“Particularly egregious is the supposedly conclusive finding that Mohammed Atta could not have been in Prague for his final meeting with an Iraqi intelligence officer simply because calls were made in Florida on Atta's cell phone during the time period the meeting was to have occurred. Czech intelligence contends Atta was in Prague and attended the meeting, and Mr. McCarthy observes that it would be entirely possible (to say nothing of prudent tradecraft) to have someone - perhaps his co-conspiring roommate - use the phone at a time when Atta could not, because he was overseas where the phone would not work.”

What is Mr. McCarthy proof of this assertion? Is it mere speculation? I think it is mere speculation: wishful thinking on the part of Mr. McCarthy, without more proof, this assertion of the 9/11 commission stands. Would you agree?

It selectively addresses other facts.
What facts? None are listed.

Condemns as incredible the considerable amount of evidence that suggests Saddam Hussein and Usama bin Laden did indeed have a collaborative relationship?
What evidence? None are listed.

Information provided after the 9/11 commission:
“According to Putin, his intelligence agencies shared sensitive information with the Bush administration after the Sept. 11 attacks and before the United States went to war with Iraq in March of 2003. According to Putin's intelligence, Saddam Hussein's regime was crafting plans to execute terror attacks against America, both inside and outside of this country. Thus far, Putin has not elaborated on whether Al Qaeda was also involved with these particular plans. At the very least, however, this information confirms the Bush team's contention that Saddam dealt deeply in terror and its judgment that to leave Saddam in power would be to invite murderous attacks in the future.”

This information may be relevant to the larger question: was there a 9/11 –Iraq connection, which we can investigate further LATER, but it is irrelevant to the findings of the 9/11 commission, because it came out AFTER the 9/11 investigation was complete.

One wonders whether the 9/11 Commission was exposed to the Putin intelligence before it effectively dismissed the possibility that Saddam Hussein had a hand in the 2001 attacks.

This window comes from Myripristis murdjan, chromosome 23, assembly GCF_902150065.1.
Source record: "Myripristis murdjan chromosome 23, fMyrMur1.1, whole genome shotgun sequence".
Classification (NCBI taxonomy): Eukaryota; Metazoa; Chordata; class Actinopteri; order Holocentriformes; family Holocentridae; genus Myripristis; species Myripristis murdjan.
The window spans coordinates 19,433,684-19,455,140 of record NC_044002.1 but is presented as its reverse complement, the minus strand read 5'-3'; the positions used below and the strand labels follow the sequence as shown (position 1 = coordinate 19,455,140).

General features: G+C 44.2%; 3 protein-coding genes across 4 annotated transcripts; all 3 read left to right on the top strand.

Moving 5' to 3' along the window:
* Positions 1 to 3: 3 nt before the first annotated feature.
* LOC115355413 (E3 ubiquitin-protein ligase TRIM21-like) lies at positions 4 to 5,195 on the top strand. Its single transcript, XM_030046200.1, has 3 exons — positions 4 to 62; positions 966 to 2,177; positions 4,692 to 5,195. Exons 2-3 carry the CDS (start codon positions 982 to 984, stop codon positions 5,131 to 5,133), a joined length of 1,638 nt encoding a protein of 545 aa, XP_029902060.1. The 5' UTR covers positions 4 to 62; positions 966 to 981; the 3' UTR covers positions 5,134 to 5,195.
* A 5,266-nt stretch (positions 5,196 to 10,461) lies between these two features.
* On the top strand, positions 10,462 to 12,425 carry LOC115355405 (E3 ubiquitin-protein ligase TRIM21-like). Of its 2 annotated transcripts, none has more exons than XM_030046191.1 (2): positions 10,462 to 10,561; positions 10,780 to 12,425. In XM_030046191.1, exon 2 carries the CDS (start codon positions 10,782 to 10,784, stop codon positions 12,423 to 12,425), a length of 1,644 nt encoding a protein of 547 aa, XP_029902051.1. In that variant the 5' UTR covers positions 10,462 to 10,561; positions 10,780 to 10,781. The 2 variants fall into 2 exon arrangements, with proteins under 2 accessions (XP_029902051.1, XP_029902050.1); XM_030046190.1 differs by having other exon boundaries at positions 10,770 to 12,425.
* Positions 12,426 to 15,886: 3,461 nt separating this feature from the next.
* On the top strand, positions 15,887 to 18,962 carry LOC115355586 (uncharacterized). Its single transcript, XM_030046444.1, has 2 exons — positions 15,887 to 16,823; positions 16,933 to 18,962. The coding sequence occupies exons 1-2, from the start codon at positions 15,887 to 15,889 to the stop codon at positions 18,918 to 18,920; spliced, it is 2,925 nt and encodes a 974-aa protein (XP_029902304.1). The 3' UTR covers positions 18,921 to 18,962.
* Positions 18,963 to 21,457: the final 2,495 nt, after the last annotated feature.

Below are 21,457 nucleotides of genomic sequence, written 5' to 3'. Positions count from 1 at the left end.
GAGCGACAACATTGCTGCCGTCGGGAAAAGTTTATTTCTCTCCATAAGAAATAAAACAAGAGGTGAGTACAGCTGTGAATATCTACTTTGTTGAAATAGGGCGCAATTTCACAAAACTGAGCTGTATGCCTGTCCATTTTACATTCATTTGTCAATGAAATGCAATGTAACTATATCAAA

This is pointless speculation, with no basis in fact in this article.

Other information:
Dr. Laurie Mylroie's The War Against America: Saddam Hussein and the World Trade Center Attacks - A Study of Revenge, which concerns the first effort to destroy the Twin Towers in 1993; Jayna Davis' The Third Terrorist: The Middle East Connection to the Oklahoma City Bombing, which concerns the 1995 destruction of the Murrah Building; and Stephen Haye' The Connection: How al Qaeda’s Collaboration with Saddam Hussein has Endangered America, all persuasively support a very different conclusion than that advanced yesterday by Douglas MacEachin.

Are we going to have to read all three of these books? This is the problem that continues to come up in these political debates: you can never read enough nor know enough to get a complete picture. Actually, there is a book that I am struggling to read, from the father of the science of “public opinion”, Walter Lippman I am paraphrasing, but he talks about how in our society, there are so many competing voices, on so many very complex issues, that we can never truly “know” the reality of a situation. That is the conundrum (problem) that we face here, how can we really know if there are so many competing voices? When do we trust experts, who have the time to shift through all of the information on a narrow topic, decide for us the reality of a situation?

If you won’t believe the findings of the 9/11 commission, what expert will you believe who contradicts your own beliefs that their was a 9/11 Iraq connection?

Without answering this question, I don’t think we will ever get to the reality of the 9/11 Iraq connection.

That is the BIG problem that I see facing us.

The article you sent me was lightweight and in my opinion did nothing to ruin the findings of the 9/11 commission…If you disagree, please let me know why, but confine your criticisms to the article.

So Mondo were do we go from here?

That is why I think it is pointless to argue any aspects of the Iraq war, for the above reasons mentioned, and others I have mentioned before. I think we can read dozens of books and end up at the same place we started: agreeing to disagree.

I don’t know what do you think?